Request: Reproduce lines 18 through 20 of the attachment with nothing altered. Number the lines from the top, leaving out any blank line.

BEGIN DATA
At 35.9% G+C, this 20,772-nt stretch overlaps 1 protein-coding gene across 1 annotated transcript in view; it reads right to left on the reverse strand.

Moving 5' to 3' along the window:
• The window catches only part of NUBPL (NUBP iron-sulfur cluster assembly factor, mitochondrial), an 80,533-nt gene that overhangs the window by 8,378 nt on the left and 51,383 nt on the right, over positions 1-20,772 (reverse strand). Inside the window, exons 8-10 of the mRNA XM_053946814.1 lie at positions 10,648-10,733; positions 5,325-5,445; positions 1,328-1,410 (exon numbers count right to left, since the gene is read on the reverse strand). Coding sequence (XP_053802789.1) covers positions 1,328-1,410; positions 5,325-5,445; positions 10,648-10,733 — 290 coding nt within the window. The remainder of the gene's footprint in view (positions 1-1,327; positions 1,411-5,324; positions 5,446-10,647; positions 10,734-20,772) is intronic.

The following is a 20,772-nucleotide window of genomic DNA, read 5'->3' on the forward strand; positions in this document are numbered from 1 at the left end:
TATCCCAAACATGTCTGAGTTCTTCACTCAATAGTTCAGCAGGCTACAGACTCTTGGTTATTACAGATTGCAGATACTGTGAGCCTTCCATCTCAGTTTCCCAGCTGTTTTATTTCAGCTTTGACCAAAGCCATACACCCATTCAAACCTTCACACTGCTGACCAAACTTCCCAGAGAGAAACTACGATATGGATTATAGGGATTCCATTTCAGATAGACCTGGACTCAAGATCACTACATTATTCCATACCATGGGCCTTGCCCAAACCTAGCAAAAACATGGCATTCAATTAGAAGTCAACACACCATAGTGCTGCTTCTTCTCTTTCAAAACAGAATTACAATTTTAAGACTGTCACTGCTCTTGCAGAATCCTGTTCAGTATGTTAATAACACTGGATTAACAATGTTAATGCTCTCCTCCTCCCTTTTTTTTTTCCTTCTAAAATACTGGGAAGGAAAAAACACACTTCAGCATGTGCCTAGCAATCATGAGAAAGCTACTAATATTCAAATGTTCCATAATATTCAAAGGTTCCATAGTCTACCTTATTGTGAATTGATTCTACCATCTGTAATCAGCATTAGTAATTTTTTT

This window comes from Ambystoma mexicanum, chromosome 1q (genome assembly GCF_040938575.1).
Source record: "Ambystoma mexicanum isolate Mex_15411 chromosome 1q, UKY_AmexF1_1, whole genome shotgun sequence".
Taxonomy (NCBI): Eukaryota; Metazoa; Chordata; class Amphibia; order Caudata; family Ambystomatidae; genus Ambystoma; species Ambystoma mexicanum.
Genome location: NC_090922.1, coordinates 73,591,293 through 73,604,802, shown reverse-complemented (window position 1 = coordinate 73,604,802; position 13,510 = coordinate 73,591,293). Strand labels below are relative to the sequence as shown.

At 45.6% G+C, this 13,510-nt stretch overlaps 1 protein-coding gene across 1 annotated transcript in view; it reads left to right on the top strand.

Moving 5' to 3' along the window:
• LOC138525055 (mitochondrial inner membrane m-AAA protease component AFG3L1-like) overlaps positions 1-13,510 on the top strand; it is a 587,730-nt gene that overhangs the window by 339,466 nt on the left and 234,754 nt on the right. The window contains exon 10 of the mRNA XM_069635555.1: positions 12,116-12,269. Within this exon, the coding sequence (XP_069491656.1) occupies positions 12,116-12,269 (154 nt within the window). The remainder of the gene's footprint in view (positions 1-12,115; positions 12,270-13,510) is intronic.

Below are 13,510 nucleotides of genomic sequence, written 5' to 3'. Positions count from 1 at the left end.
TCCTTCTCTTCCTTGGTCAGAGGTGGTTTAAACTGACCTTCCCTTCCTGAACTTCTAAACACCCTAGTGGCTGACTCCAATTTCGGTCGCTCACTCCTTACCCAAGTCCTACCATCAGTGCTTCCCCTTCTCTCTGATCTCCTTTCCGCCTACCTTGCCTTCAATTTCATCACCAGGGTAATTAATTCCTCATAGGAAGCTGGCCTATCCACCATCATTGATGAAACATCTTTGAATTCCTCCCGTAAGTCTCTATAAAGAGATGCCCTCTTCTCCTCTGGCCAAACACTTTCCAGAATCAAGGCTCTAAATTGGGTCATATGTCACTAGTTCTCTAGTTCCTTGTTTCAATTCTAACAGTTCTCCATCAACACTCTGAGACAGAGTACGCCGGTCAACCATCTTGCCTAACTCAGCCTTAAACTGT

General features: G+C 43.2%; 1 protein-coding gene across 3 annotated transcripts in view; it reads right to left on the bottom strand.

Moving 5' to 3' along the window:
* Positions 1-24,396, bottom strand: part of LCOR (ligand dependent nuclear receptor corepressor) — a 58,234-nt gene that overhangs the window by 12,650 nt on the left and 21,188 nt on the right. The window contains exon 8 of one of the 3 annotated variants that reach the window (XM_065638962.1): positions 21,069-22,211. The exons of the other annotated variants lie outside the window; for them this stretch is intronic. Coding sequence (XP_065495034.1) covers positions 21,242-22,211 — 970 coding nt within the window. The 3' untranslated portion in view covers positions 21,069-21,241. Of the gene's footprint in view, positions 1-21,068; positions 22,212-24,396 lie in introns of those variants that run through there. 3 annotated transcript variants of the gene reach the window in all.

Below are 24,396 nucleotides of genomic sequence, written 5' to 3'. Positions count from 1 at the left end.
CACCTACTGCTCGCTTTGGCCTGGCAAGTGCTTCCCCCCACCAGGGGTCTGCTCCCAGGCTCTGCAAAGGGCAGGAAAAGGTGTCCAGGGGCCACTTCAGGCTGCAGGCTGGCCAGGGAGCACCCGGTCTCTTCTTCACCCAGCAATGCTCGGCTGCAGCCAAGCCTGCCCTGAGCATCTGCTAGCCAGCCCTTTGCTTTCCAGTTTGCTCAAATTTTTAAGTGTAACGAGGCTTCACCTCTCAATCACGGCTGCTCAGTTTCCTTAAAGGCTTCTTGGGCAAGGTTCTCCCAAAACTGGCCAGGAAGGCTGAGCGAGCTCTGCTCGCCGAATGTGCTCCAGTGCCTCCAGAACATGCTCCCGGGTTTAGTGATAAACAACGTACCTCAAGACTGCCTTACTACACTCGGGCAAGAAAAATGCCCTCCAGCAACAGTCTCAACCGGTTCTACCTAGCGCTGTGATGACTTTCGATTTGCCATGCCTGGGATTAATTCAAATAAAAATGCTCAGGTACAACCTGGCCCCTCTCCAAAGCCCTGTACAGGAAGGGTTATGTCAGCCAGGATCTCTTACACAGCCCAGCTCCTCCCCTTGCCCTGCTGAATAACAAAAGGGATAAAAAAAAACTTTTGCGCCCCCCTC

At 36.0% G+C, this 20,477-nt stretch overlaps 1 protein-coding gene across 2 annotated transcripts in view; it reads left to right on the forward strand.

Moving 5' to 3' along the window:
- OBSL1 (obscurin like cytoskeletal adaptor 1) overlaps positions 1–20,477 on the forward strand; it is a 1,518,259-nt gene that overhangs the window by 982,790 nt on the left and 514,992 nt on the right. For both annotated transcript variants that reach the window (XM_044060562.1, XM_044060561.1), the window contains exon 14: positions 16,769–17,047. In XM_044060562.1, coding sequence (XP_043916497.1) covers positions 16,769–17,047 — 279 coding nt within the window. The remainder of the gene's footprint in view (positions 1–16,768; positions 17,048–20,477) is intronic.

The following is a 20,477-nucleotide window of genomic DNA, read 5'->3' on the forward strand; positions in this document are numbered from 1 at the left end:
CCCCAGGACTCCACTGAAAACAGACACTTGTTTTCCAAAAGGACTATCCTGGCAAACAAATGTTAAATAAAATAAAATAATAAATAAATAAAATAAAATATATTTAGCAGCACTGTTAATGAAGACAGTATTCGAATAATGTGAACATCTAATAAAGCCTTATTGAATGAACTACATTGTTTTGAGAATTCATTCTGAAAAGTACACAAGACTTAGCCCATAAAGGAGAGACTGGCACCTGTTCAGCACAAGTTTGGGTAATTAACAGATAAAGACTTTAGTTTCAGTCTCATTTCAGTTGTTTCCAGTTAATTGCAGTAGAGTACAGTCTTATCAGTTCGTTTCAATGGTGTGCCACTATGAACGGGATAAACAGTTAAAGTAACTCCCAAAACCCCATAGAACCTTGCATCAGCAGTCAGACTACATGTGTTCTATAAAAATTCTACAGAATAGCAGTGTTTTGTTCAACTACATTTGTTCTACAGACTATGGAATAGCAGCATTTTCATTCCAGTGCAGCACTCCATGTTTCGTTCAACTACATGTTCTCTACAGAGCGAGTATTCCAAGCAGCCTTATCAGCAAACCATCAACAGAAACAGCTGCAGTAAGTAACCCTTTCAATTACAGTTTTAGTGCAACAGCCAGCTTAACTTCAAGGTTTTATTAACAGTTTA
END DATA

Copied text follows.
Below are 24,396 nucleotides of genomic sequence, written 5' to 3'. Positions count from 1 at the left end.
CACCTACTGCTCGCTTTGGCCTGGCAAGTGCTTCCCCCCACCAGGGGTCTGCTCCCAGGCTCTGCAAAGGGCAGGAAAAGGTGTCCAGGGGCCACTTCAGGCTGCAGGCTGGCCAGGGAGCACCCGGTCTCTTCTTCACCCAGCAATGCTCGGCTGCAGCCAAGCCTGCCCTGAGCATCTGCTAGCCAGCCCTTTGCTTTCCAGTTTGCTCAAATTTTTAAGTGTAACGAGGCTTCACCTCTCAATCACGGCTGCTCAGTTTCCTTAAAGGCTTCTTGGGCAAGGTTCTCCCAAAACTGGCCAGGAAGGCTGAGCGAGCTCTGCTCGCCGAATGTGCTCCAGTGCCTCCAGAACATGCTCCCGGGTTTAGTGATAAACAACGTACCTCAAGACTGCCTTACTACACTCGGGCAAGAAAAATGCCCTCCAGCAACAGTCTCAACCGGTTCTACCTAGCGCTGTGATGACTTTCGATTTGCCATGCCTGGGATTAATTCAAATAAAAATGCTCAGGTACAACCTGGCCCCTCTCCAAAGCCCTGTACAGGAAGGGTTATGTCAGCCAGGATCTCTTACACAGCCCAGCTCCTCCCCTTGCCCTGCTGAATAACAAAAGGGATAAAAAAAAACTTTTGCGCCCCCCTC

At 36.0% G+C, this 20,477-nt stretch overlaps 1 protein-coding gene across 2 annotated transcripts in view; it reads left to right on the forward strand.